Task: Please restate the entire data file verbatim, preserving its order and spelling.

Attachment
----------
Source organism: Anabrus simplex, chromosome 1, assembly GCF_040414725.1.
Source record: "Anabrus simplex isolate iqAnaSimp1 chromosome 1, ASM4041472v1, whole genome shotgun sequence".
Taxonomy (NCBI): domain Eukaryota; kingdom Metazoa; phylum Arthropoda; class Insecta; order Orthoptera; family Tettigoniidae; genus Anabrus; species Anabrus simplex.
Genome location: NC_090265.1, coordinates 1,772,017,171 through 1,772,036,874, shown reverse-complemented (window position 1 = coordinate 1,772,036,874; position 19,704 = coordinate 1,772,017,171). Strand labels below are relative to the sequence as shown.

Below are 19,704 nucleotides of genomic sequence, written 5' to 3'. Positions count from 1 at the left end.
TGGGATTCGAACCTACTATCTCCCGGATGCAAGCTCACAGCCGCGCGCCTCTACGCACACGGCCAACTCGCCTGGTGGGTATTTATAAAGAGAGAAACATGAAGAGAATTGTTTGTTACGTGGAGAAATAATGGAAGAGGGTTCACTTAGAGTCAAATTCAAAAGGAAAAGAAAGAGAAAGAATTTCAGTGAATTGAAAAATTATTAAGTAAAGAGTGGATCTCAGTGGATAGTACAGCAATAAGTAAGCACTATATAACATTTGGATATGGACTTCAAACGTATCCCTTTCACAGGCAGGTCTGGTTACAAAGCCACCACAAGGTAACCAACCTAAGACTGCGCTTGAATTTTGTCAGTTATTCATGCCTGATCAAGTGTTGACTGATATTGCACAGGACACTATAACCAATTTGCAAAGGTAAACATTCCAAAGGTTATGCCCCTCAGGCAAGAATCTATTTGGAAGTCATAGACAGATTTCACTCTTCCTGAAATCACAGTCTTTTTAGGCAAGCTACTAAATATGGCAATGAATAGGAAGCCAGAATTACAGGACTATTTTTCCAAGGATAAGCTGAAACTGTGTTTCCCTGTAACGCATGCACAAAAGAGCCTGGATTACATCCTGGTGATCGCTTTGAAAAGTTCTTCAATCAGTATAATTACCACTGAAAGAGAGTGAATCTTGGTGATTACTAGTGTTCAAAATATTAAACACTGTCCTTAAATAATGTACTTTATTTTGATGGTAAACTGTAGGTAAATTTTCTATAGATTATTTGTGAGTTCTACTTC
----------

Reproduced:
Source organism: Anabrus simplex, chromosome 1, assembly GCF_040414725.1.
Source record: "Anabrus simplex isolate iqAnaSimp1 chromosome 1, ASM4041472v1, whole genome shotgun sequence".
Taxonomy (NCBI): domain Eukaryota; kingdom Metazoa; phylum Arthropoda; class Insecta; order Orthoptera; family Tettigoniidae; genus Anabrus; species Anabrus simplex.
Genome location: NC_090265.1, coordinates 1,772,017,171 through 1,772,036,874, shown reverse-complemented (window position 1 = coordinate 1,772,036,874; position 19,704 = coordinate 1,772,017,171). Strand labels below are relative to the sequence as shown.

Below are 19,704 nucleotides of genomic sequence, written 5' to 3'. Positions count from 1 at the left end.
TGGGATTCGAACCTACTATCTCCCGGATGCAAGCTCACAGCCGCGCGCCTCTACGCACACGGCCAACTCGCCTGGTGGGTATTTATAAAGAGAGAAACATGAAGAGAATTGTTTGTTACGTGGAGAAATAATGGAAGAGGGTTCACTTAGAGTCAAATTCAAAAGGAAAAGAAAGAGAAAGAATTTCAGTGAATTGAAAAATTATTAAGTAAAGAGTGGATCTCAGTGGATAGTACAGCAATAAGTAAGCACTATATAACATTTGGATATGGACTTCAAACGTATCCCTTTCACAGGCAGGTCTGGTTACAAAGCCACCACAAGGTAACCAACCTAAGACTGCGCTTGAATTTTGTCAGTTATTCATGCCTGATCAAGTGTTGACTGATATTGCACAGGACACTATAACCAATTTGCAAAGGTAAACATTCCAAAGGTTATGCCCCTCAGGCAAGAATCTATTTGGAAGTCATAGACAGATTTCACTCTTCCTGAAATCACAGTCTTTTTAGGCAAGCTACTAAATATGGCAATGAATAGGAAGCCAGAATTACAGGACTATTTTTCCAAGGATAAGCTGAAACTGTGTTTCCCTGTAACGCATGCACAAAAGAGCCTGGATTACATCCTGGTGATCGCTTTGAAAAGTTCTTCAATCAGTATAATTACCACTGAAAGAGAGTGAATCTTGGTGATTACTAGTGTTCAAAATATTAAACACTGTCCTTAAATAATGTACTTTATTTTGATGGTAAACTGTAGGTAAATTTTCTATAGATTATTTGTGAGTTCTACTTC